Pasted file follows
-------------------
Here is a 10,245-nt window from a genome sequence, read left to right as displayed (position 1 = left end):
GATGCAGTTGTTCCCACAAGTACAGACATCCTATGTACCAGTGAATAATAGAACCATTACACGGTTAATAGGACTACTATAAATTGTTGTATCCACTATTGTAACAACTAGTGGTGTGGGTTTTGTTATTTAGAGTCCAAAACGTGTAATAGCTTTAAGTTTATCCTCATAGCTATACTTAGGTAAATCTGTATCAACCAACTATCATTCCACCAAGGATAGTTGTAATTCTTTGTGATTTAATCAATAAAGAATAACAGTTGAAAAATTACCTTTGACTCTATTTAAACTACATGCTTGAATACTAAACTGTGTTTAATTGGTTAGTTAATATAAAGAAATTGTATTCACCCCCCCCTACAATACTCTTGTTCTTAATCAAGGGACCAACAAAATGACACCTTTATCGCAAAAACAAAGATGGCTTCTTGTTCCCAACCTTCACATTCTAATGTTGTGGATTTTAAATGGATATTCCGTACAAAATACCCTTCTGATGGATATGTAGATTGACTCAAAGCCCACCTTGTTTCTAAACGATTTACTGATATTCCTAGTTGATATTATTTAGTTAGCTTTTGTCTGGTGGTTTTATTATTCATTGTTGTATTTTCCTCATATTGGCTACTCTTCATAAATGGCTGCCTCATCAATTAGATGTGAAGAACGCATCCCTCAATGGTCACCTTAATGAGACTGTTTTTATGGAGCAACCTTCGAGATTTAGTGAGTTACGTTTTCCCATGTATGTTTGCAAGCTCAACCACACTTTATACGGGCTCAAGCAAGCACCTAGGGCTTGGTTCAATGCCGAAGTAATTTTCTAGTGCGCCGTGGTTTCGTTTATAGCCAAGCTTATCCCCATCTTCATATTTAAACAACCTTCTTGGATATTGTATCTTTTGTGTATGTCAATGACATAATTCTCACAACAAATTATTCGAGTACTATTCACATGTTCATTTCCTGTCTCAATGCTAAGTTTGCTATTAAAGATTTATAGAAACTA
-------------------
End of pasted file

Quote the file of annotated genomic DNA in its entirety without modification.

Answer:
Here is a 10,245-nt window from a genome sequence, read left to right as displayed (position 1 = left end):
GATGCAGTTGTTCCCACAAGTACAGACATCCTATGTACCAGTGAATAATAGAACCATTACACGGTTAATAGGACTACTATAAATTGTTGTATCCACTATTGTAACAACTAGTGGTGTGGGTTTTGTTATTTAGAGTCCAAAACGTGTAATAGCTTTAAGTTTATCCTCATAGCTATACTTAGGTAAATCTGTATCAACCAACTATCATTCCACCAAGGATAGTTGTAATTCTTTGTGATTTAATCAATAAAGAATAACAGTTGAAAAATTACCTTTGACTCTATTTAAACTACATGCTTGAATACTAAACTGTGTTTAATTGGTTAGTTAATATAAAGAAATTGTATTCACCCCCCCCTACAATACTCTTGTTCTTAATCAAGGGACCAACAAAATGACACCTTTATCGCAAAAACAAAGATGGCTTCTTGTTCCCAACCTTCACATTCTAATGTTGTGGATTTTAAATGGATATTCCGTACAAAATACCCTTCTGATGGATATGTAGATTGACTCAAAGCCCACCTTGTTTCTAAACGATTTACTGATATTCCTAGTTGATATTATTTAGTTAGCTTTTGTCTGGTGGTTTTATTATTCATTGTTGTATTTTCCTCATATTGGCTACTCTTCATAAATGGCTGCCTCATCAATTAGATGTGAAGAACGCATCCCTCAATGGTCACCTTAATGAGACTGTTTTTATGGAGCAACCTTCGAGATTTAGTGAGTTACGTTTTCCCATGTATGTTTGCAAGCTCAACCACACTTTATACGGGCTCAAGCAAGCACCTAGGGCTTGGTTCAATGCCGAAGTAATTTTCTAGTGCGCCGTGGTTTCGTTTATAGCCAAGCTTATCCCCATCTTCATATTTAAACAACCTTCTTGGATATTGTATCTTTTGTGTATGTCAATGACATAATTCTCACAACAAATTATTCGAGTACTATTCACATGTTCATTTCCTGTCTCAATGCTAAGTTTGCTATTAAAGATTTATAGAAACTA